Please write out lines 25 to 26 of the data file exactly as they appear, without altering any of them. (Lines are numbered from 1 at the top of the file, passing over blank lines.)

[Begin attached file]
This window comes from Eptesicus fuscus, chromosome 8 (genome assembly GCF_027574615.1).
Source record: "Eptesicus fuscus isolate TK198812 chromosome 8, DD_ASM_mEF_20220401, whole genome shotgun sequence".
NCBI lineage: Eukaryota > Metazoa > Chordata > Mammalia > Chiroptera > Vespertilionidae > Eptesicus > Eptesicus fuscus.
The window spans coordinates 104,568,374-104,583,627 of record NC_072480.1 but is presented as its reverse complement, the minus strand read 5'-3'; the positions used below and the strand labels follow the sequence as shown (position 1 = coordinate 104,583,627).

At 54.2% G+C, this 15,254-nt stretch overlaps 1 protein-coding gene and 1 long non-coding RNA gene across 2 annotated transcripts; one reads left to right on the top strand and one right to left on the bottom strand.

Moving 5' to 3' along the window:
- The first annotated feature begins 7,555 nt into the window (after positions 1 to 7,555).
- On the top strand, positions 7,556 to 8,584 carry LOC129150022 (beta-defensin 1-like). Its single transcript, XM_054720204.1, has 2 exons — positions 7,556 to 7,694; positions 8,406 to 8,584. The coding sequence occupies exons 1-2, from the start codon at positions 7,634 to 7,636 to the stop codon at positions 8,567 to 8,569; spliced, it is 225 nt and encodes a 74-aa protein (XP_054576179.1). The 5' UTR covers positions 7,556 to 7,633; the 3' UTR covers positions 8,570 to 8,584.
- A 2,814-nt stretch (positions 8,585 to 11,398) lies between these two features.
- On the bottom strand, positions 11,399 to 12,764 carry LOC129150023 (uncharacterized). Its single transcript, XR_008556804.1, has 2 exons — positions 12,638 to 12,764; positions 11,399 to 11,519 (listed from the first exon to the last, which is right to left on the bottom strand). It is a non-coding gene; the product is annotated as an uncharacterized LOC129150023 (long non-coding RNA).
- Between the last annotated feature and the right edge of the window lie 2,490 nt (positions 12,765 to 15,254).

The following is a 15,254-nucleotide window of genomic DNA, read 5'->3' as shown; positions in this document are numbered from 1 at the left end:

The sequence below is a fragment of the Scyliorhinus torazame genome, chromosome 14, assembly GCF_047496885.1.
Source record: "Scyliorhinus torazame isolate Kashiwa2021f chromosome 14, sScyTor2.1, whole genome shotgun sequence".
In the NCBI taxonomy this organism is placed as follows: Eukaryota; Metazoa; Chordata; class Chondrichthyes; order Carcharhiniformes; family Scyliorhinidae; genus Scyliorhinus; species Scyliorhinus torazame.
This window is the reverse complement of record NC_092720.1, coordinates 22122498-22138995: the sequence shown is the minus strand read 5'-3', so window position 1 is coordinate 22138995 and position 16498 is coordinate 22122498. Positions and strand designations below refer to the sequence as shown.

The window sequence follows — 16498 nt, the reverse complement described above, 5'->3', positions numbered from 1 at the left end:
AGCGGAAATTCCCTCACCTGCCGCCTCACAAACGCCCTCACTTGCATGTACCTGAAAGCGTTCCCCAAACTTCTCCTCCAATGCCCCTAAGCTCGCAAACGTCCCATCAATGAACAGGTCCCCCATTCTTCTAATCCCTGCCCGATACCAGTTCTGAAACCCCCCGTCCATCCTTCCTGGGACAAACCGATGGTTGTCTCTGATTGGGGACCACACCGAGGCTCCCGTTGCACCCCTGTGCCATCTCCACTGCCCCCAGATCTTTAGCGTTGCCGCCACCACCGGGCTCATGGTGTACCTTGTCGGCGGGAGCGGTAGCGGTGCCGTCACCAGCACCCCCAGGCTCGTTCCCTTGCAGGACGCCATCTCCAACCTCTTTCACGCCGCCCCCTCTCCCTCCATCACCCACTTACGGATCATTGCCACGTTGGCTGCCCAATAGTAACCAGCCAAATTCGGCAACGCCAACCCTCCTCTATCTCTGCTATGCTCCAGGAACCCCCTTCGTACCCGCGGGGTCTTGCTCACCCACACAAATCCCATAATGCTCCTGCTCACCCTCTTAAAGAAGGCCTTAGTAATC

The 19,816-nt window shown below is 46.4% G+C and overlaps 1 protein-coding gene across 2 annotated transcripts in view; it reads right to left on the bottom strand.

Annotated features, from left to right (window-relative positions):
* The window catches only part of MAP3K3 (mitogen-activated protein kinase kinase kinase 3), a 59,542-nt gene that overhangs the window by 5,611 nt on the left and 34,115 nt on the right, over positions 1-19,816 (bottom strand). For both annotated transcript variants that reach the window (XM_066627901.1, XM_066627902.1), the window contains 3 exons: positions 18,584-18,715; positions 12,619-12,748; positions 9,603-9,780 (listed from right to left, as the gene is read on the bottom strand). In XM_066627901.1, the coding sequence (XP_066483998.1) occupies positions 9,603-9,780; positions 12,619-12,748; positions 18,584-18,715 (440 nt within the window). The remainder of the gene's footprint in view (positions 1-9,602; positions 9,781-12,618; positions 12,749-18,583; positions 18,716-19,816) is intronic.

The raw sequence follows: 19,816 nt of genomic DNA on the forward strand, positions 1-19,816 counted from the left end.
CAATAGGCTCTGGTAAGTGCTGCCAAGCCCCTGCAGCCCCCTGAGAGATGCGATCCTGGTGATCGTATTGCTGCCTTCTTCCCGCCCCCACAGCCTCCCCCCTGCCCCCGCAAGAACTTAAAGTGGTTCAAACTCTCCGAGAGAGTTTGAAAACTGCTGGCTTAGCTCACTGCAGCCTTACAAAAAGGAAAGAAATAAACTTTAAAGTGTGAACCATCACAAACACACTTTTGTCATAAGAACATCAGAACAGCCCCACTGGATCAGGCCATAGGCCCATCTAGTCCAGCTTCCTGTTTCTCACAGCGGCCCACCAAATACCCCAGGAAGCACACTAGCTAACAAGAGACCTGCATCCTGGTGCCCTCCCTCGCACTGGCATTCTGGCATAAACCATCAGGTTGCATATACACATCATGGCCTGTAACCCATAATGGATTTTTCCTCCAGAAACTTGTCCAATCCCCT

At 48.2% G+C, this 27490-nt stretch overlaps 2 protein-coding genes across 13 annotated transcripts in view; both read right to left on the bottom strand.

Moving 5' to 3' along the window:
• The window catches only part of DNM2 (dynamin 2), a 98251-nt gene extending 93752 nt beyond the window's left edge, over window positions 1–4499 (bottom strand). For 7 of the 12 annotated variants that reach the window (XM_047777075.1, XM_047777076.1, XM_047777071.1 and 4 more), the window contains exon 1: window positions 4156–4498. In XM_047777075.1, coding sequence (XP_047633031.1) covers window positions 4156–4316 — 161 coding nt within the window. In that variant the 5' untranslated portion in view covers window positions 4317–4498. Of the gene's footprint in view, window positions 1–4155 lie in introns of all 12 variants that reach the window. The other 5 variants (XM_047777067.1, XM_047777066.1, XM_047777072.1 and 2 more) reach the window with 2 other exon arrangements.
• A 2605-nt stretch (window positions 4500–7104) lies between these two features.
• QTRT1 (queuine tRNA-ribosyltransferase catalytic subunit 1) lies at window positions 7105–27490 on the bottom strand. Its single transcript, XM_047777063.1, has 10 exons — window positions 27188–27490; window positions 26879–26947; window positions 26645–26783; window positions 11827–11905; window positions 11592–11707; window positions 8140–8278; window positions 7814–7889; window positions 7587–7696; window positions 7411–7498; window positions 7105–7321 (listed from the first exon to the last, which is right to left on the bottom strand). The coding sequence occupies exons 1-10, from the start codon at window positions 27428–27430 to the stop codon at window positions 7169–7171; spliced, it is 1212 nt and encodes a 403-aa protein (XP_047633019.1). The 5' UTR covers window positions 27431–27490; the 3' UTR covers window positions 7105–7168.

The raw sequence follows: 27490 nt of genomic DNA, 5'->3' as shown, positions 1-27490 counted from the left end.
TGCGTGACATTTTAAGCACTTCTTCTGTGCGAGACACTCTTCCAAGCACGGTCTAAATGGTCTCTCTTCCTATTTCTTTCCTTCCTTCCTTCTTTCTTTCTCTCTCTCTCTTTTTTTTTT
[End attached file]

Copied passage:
Moving 5' to 3' along the window:
• The window catches only part of DNM2 (dynamin 2), a 98251-nt gene extending 93752 nt beyond the window's left edge, over window positions 1–4499 (bottom strand). For 7 of the 12 annotated variants that reach the window (XM_047777075.1, XM_047777076.1, XM_047777071.1 and 4 more), the window contains exon 1: window positions 4156–4498. In XM_047777075.1, coding sequence (XP_047633031.1) covers window positions 4156–4316 — 161 coding nt within the window. In that variant the 5' untranslated portion in view covers window positions 4317–4498. Of the gene's footprint in view, window positions 1–4155 lie in introns of all 12 variants that reach the window. The other 5 variants (XM_047777067.1, XM_047777066.1, XM_047777072.1 and 2 more) reach the window with 2 other exon arrangements.